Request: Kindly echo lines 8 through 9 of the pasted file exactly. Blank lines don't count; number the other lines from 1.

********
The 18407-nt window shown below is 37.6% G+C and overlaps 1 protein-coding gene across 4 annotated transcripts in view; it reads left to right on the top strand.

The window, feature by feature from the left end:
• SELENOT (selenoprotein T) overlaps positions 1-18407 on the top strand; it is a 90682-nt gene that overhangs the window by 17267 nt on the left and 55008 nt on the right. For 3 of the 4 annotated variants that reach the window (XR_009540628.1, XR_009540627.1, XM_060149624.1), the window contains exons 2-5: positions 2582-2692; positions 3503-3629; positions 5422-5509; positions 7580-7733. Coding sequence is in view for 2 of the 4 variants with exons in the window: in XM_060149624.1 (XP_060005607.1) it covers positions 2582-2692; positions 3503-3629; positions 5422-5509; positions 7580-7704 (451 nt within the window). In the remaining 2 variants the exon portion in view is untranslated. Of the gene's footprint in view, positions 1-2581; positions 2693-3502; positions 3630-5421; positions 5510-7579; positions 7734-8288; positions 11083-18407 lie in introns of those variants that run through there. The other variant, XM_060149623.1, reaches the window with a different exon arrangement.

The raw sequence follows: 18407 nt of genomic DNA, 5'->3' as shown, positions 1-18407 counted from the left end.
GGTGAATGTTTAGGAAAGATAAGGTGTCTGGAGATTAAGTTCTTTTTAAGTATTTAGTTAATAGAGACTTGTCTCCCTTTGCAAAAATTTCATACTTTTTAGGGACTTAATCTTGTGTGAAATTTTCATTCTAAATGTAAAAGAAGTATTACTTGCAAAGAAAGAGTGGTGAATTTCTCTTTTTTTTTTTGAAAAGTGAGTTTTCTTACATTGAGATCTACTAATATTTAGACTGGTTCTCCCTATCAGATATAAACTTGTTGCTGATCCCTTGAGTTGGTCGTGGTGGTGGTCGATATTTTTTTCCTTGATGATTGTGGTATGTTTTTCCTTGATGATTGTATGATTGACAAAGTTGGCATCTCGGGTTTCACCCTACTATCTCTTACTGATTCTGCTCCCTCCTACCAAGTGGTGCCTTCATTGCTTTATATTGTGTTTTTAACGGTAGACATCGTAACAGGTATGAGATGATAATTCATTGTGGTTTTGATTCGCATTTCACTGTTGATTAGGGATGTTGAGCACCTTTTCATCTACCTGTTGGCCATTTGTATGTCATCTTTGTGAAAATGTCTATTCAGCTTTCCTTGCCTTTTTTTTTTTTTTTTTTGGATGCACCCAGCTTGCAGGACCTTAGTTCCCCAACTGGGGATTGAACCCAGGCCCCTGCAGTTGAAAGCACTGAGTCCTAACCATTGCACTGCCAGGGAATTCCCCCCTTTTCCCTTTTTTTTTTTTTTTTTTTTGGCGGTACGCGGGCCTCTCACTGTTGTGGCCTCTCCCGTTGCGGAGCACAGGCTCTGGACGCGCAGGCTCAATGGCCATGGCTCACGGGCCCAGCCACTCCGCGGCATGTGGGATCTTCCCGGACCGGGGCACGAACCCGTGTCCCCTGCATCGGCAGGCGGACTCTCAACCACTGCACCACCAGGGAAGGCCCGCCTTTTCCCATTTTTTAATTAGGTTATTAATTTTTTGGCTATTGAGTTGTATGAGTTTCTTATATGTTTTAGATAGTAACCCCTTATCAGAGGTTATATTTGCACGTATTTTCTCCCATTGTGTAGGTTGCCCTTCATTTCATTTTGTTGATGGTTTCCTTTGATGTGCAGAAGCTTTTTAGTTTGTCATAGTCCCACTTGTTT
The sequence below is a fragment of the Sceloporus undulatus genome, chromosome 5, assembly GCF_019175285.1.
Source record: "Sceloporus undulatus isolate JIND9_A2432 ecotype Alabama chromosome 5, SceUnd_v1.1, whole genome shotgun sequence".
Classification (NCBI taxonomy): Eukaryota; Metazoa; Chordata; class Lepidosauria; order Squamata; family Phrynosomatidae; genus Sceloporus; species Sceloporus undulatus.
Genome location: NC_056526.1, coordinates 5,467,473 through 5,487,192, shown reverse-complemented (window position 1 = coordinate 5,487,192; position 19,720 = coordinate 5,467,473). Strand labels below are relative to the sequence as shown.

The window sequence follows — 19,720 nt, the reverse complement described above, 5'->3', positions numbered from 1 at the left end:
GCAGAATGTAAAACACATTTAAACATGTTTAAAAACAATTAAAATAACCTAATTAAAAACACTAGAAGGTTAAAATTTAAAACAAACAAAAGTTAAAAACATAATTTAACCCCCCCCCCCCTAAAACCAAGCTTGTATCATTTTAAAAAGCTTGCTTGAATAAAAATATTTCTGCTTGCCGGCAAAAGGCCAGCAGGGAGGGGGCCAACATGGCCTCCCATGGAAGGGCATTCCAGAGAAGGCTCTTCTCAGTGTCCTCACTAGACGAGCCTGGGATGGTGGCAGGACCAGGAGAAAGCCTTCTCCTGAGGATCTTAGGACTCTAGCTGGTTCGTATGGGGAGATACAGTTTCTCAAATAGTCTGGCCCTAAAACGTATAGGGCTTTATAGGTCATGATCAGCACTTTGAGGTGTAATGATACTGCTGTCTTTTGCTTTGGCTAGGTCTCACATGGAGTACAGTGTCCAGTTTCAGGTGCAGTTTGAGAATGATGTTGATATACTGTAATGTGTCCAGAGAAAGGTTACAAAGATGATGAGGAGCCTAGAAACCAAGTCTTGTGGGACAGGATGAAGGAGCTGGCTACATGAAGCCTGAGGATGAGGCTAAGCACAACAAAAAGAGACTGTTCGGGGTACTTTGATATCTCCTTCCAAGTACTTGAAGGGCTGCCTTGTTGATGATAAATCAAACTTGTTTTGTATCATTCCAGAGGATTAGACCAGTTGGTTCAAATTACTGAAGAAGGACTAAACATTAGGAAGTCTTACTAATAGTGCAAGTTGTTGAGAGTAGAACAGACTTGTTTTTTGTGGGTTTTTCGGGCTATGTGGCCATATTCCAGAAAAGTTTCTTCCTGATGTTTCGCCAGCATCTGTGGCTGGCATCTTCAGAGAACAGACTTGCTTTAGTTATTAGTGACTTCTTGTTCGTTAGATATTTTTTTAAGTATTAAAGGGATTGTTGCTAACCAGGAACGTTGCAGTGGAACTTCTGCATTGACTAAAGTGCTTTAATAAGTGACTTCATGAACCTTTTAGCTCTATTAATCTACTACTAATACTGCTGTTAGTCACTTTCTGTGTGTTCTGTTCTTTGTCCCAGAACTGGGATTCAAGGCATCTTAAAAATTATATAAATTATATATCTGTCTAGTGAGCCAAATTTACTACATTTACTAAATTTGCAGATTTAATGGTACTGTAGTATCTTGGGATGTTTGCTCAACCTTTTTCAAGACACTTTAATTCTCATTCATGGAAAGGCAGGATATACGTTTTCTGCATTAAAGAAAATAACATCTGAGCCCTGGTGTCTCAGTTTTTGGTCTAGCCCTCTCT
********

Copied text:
Classification (NCBI taxonomy): Eukaryota; Metazoa; Chordata; class Lepidosauria; order Squamata; family Phrynosomatidae; genus Sceloporus; species Sceloporus undulatus.
Genome location: NC_056526.1, coordinates 5,467,473 through 5,487,192, shown reverse-complemented (window position 1 = coordinate 5,487,192; position 19,720 = coordinate 5,467,473). Strand labels below are relative to the sequence as shown.